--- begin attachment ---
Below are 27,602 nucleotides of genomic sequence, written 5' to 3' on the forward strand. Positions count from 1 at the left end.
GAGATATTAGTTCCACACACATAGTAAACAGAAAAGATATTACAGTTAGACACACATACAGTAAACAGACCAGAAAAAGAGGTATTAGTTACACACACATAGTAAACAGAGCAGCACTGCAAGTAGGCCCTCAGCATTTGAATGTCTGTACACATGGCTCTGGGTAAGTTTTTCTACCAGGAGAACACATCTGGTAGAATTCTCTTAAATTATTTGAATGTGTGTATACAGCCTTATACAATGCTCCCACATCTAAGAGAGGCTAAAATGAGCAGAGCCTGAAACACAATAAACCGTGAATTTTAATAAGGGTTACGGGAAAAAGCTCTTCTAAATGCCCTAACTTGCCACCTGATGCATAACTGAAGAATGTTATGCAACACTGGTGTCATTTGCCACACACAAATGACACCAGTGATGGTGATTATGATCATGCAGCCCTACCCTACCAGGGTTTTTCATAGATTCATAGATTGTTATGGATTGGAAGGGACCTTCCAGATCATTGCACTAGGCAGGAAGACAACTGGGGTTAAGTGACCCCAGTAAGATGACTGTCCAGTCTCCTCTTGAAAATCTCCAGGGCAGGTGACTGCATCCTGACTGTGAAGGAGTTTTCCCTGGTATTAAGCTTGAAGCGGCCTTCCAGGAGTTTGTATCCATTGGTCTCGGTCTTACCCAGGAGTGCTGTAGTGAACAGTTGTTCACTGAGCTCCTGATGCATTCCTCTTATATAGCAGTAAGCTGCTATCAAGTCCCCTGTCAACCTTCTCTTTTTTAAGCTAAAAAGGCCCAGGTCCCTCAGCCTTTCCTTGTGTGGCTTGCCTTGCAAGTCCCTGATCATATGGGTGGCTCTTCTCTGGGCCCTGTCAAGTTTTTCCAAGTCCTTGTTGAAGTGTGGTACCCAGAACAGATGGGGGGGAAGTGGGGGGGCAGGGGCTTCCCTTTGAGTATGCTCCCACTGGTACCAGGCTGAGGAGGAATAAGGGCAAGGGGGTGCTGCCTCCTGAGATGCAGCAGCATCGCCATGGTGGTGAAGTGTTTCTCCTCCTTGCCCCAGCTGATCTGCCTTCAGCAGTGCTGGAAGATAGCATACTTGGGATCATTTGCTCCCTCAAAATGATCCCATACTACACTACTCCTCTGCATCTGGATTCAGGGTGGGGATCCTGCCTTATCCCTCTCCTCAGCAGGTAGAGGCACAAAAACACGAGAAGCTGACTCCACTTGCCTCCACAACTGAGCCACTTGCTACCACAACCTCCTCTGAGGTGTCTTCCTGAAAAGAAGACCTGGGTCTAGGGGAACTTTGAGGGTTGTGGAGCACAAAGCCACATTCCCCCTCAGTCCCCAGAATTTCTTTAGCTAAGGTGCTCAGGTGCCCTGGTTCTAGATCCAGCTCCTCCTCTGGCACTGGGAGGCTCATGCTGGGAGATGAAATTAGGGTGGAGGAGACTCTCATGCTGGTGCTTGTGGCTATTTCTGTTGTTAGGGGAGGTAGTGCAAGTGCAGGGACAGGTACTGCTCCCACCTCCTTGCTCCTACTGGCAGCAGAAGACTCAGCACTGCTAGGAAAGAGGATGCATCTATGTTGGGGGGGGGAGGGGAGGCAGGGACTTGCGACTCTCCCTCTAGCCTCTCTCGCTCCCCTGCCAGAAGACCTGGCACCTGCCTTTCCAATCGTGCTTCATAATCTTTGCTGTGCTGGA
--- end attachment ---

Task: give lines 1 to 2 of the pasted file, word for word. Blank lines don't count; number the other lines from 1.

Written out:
Below are 27,602 nucleotides of genomic sequence, written 5' to 3' on the forward strand. Positions count from 1 at the left end.
GAGATATTAGTTCCACACACATAGTAAACAGAAAAGATATTACAGTTAGACACACATACAGTAAACAGACCAGAAAAAGAGGTATTAGTTACACACACATAGTAAACAGAGCAGCACTGCAAGTAGGCCCTCAGCATTTGAATGTCTGTACACATGGCTCTGGGTAAGTTTTTCTACCAGGAGAACACATCTGGTAGAATTCTCTTAAATTATTTGAATGTGTGTATACAGCCTTATACAATGCTCCCACATCTAAGAGAGGCTAAAATGAGCAGAGCCTGAAACACAATAAACCGTGAATTTTAATAAGGGTTACGGGAAAAAGCTCTTCTAAATGCCCTAACTTGCCACCTGATGCATAACTGAAGAATGTTATGCAACACTGGTGTCATTTGCCACACACAAATGACACCAGTGATGGTGATTATGATCATGCAGCCCTACCCTACCAGGGTTTTTCATAGATTCATAGATTGTTATGGATTGGAAGGGACCTTCCAGATCATTGCACTAGGCAGGAAGACAACTGGGGTTAAGTGACCCCAGTAAGATGACTGTCCAGTCTCCTCTTGAAAATCTCCAGGGCAGGTGACTGCATCCTGACTGTGAAGGAGTTTTCCCTGGTATTAAGCTTGAAGCGGCCTTCCAGGAGTTTGTATCCATTGGTCTCGGTCTTACCCAGGAGTGCTGTAGTGAACAGTTGTTCACTGAGCTCCTGATGCATTCCTCTTATATAGCAGTAAGCTGCTATCAAGTCCCCTGTCAACCTTCTCTTTTTTAAGCTAAAAAGGCCCAGGTCCCTCAGCCTTTCCTTGTGTGGCTTGCCTTGCAAGTCCCTGATCATATGGGTGGCTCTTCTCTGGGCCCTGTCAAGTTTTTCCAAGTCCTTGTTGAAGTGTGGTACCCAGAACAGATGGGGGGGAAGTGGGGGGGCAGGGGCTTCCCTTTGAGTATGCTCCCACTGGTACCAGGCTGAGGAGGAATAAGGGCAAGGGGGTGCTGCCTCCTGAGATGCAGCAGCATCGCCATGGTGGTGAAGTGTTTCTCCTCCTTGCCCCAGCTGATCTGCCTTCAGCAGTGCTGGAAGATAGCATACTTGGGATCATTTGCTCCCTCAAAATGATCCCATACTACACTACTCCTCTGCATCTGGATTCAGGGTGGGGATCCTGCCTTATCCCTCTCCTCAGCAGGTAGAGGCACAAAAACACGAGAAGCTGACTCCACTTGCCTCCACAACTGAGCCACTTGCTACCACAACCTCCTCTGAGGTGTCTTCCTGAAAAGAAGACCTGGGTCTAGGGGAACTTTGAGGGTTGTGGAGCACAAAGCCACATTCCCCCTCAGTCCCCAGAATTTCTTTAGCTAAGGTGCTCAGGTGCCCTGGTTCTAGATCCAGCTCCTCCTCTGGCACTGGGAGGCTCATGCTGGGAGATGAAATTAGGGTGGAGGAGACTCTCATGCTGGTGCTTGTGGCTATTTCTGTTGTTAGGGGAGGTAGTGCAAGTGCAGGGACAGGTACTGCTCCCACCTCCTTGCTCCTACTGGCAGCAGAAGACTCAGCACTGCTAGGAAAGAGGATGCATCTATGTTGGGGGGGGGAGGGGAGGCAGGGACTTGCGACTCTCCCTCTAGCCTCTCTCGCTCCCCTGCCAGAAGACCTGGCACCTGCCTTTCCAATCGTGCTTCATAATCTTTGCTGTGCTGGA